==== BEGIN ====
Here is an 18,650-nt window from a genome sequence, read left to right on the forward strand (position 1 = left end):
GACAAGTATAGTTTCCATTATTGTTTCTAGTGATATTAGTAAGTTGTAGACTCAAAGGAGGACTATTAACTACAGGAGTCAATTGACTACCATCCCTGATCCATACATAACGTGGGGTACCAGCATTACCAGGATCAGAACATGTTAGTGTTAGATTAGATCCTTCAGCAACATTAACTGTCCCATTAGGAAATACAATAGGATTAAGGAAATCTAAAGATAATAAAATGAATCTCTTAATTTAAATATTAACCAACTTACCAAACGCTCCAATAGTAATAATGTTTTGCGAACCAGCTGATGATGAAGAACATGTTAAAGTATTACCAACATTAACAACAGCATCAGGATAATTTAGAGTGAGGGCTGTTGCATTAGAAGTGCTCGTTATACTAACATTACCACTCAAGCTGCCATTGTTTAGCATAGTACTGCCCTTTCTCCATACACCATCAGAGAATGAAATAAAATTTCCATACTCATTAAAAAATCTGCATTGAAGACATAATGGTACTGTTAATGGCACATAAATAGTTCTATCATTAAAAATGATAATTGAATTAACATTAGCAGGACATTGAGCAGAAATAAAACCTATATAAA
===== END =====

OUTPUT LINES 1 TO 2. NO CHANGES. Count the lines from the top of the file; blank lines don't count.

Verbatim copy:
Here is an 18,650-nt window from a genome sequence, read left to right on the forward strand (position 1 = left end):
GACAAGTATAGTTTCCATTATTGTTTCTAGTGATATTAGTAAGTTGTAGACTCAAAGGAGGACTATTAACTACAGGAGTCAATTGACTACCATCCCTGATCCATACATAACGTGGGGTACCAGCATTACCAGGATCAGAACATGTTAGTGTTAGATTAGATCCTTCAGCAACATTAACTGTCCCATTAGGAAATACAATAGGATTAAGGAAATCTAAAGATAATAAAATGAATCTCTTAATTTAAATATTAACCAACTTACCAAACGCTCCAATAGTAATAATGTTTTGCGAACCAGCTGATGATGAAGAACATGTTAAAGTATTACCAACATTAACAACAGCATCAGGATAATTTAGAGTGAGGGCTGTTGCATTAGAAGTGCTCGTTATACTAACATTACCACTCAAGCTGCCATTGTTTAGCATAGTACTGCCCTTTCTCCATACACCATCAGAGAATGAAATAAAATTTCCATACTCATTAAAAAATCTGCATTGAAGACATAATGGTACTGTTAATGGCACATAAATAGTTCTATCATTAAAAATGATAATTGAATTAACATTAGCAGGACATTGAGCAGAAATAAAACCTATATAAA